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“Failure is impossible!” That famous quote from Susan B. Anthony is what inspires Jasmine Oregel to achieve her goals. “I want to be successful,” she says.
And she’s well on her way. Born in California, her family moved to Mexico before returning back to California when she was 3 years old. Her parents felt their five children would have better opportunities in the United States, especially for the three siblings, including Jasmine, who were deaf.
Now 22, Oregel is about to graduate from RIT/NTID with an associate degree in computer-aided drafting technology.
Oregel says she always loved math but never thought about a career as a child in Santa Ana, Calif. When she was a senior in high school, Oregel watched a television show featuring a 14-year-old girl who was working as an engineer helping construct buildings.
“I said, ‘Wow, that girl can do that already? She’s only 14. I want that,’” Oregel says.
She told her father she wanted to go to college and become an engineer. “My dad laughed at me. I told him, ‘I can,’” she says.
Her close-knit family didn’t want her to go to school so far from home, but Oregel secretly applied to RIT/NTID and was accepted. To help pay for college, Oregel received a scholarship from the Max Factor Family Foundation, which helps underserved students in the Los Angeles area to go to college. She became the first in her family to go to college out of state.
But once school began, she found herself struggling in class. “It was hard for me.”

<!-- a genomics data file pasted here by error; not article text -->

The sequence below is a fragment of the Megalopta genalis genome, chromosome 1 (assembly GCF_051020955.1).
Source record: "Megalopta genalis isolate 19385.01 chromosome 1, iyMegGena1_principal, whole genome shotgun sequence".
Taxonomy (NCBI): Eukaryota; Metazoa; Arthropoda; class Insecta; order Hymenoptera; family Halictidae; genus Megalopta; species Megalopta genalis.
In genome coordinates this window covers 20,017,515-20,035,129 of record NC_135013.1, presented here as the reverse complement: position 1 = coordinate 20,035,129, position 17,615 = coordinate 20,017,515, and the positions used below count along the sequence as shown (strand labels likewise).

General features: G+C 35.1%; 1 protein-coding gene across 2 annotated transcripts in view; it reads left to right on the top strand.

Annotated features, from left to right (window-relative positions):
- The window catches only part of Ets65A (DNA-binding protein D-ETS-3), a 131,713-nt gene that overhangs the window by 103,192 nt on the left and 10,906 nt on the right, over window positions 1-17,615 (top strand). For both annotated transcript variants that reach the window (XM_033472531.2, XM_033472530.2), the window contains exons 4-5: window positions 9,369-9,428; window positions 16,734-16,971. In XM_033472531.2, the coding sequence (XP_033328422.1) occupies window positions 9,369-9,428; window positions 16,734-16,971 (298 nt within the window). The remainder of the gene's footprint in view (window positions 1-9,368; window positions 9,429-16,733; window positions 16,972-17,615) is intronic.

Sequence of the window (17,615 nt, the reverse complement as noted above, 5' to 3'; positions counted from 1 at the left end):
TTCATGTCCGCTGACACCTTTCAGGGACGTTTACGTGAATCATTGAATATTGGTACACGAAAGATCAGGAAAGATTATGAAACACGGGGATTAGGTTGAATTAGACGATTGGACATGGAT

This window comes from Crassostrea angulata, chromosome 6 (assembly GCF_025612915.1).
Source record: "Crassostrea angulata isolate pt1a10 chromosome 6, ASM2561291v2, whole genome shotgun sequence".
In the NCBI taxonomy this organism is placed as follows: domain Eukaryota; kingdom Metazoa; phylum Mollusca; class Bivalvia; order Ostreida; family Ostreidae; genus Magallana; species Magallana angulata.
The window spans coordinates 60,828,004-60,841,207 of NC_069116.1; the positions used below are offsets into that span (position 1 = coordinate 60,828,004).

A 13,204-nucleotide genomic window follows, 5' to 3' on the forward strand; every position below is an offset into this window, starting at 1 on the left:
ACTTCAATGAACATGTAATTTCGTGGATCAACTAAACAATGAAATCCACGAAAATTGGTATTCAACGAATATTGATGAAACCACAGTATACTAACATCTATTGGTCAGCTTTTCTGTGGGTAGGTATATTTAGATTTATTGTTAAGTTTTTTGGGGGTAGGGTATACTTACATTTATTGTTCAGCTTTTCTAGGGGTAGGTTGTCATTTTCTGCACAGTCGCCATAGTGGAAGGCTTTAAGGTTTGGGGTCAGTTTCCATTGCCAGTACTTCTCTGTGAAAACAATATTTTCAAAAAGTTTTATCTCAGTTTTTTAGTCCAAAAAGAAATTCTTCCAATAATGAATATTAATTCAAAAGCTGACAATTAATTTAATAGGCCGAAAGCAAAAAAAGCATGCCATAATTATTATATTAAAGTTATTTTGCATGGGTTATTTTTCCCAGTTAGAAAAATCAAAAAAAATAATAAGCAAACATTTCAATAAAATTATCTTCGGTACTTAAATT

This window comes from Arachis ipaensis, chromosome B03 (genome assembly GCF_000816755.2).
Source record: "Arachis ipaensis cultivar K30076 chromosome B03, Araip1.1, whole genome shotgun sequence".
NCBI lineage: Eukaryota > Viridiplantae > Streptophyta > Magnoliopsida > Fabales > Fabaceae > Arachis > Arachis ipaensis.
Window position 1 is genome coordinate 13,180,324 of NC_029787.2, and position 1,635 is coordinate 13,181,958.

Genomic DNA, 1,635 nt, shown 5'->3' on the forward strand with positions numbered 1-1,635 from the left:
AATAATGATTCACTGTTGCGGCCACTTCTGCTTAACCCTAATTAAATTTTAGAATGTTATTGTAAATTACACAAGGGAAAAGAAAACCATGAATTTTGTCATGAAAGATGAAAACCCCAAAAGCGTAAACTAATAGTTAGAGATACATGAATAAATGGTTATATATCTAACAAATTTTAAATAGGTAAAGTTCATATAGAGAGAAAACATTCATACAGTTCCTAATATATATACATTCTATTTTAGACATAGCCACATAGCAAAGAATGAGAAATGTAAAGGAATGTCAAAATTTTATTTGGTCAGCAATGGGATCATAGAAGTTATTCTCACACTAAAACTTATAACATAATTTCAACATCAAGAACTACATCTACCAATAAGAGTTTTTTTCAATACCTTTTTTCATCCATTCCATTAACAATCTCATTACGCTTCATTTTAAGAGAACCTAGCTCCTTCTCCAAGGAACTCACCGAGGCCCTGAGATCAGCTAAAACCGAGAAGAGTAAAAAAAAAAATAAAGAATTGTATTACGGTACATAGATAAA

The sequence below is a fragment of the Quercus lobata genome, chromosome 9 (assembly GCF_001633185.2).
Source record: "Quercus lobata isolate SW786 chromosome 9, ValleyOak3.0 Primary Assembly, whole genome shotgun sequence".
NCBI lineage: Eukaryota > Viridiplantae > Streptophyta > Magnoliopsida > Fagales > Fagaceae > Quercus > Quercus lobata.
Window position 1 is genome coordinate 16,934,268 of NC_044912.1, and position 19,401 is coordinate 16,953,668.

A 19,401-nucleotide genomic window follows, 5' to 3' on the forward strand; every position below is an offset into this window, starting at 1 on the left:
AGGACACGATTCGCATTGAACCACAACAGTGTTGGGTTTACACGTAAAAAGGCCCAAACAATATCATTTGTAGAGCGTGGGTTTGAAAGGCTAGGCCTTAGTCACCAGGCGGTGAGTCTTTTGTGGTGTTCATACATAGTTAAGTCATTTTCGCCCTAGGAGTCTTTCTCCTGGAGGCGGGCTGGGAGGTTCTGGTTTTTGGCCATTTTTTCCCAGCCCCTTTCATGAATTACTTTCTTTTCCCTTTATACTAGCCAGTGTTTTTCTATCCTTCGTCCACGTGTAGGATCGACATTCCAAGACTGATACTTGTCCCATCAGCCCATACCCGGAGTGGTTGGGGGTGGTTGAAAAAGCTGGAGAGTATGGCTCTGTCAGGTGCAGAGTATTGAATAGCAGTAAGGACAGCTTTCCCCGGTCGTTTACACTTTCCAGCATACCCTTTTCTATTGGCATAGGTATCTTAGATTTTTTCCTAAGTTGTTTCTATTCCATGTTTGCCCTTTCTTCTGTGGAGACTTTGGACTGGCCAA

To compound matters, she says the other students in her class—six boys—thought they were better than the girls. Oregel eventually considered dropping out of her manufacturing computer-aided drafting class.
“In the beginning, it was a struggle for her,” says her teacher, Marcus Holmes, a lecturer in the engineering studies program. But Oregel credits Holmes for encouraging her to continue.
“I saw the potential in her,” Holmes says. “I told her if she had a goal, to go for it. And the more she would study and persist, the better she will become. So she started seeing me more and asking questions and participating more in class.”
Oregel’s class projects included designing a machine gun, a bicycle and an automation machine, complete with conveyor belt and robot arm.
“She worked to become the strongest student in the whole class,” Holmes says. “When I asked a question, she always would be the first hand up. I told her to give other people a chance. She came a long way and fought her way up. I think she has a bright future. She’s ready for the working environment and she has the skills and knowledge for the job.”
And, Holmes says, he knows she is a good role model for other girls wanting to join the male-dominated field of engineering.
Oregel plans to pursue her bachelor’s degree in packaging science or mechanical engineering; her dream job would be working for an automotive manufacturer in California or Hawaii.
Oregel belongs to the Alpha Sigma Theta sorority, where she served as vice president. And she enjoys playing softball, basketball and paintball and going shopping.
She still misses her family in California, but keeps in contact with them daily via video phone.
And the attitude among her peers in class has changed. “A lot of the boys have respect for me now,” she says.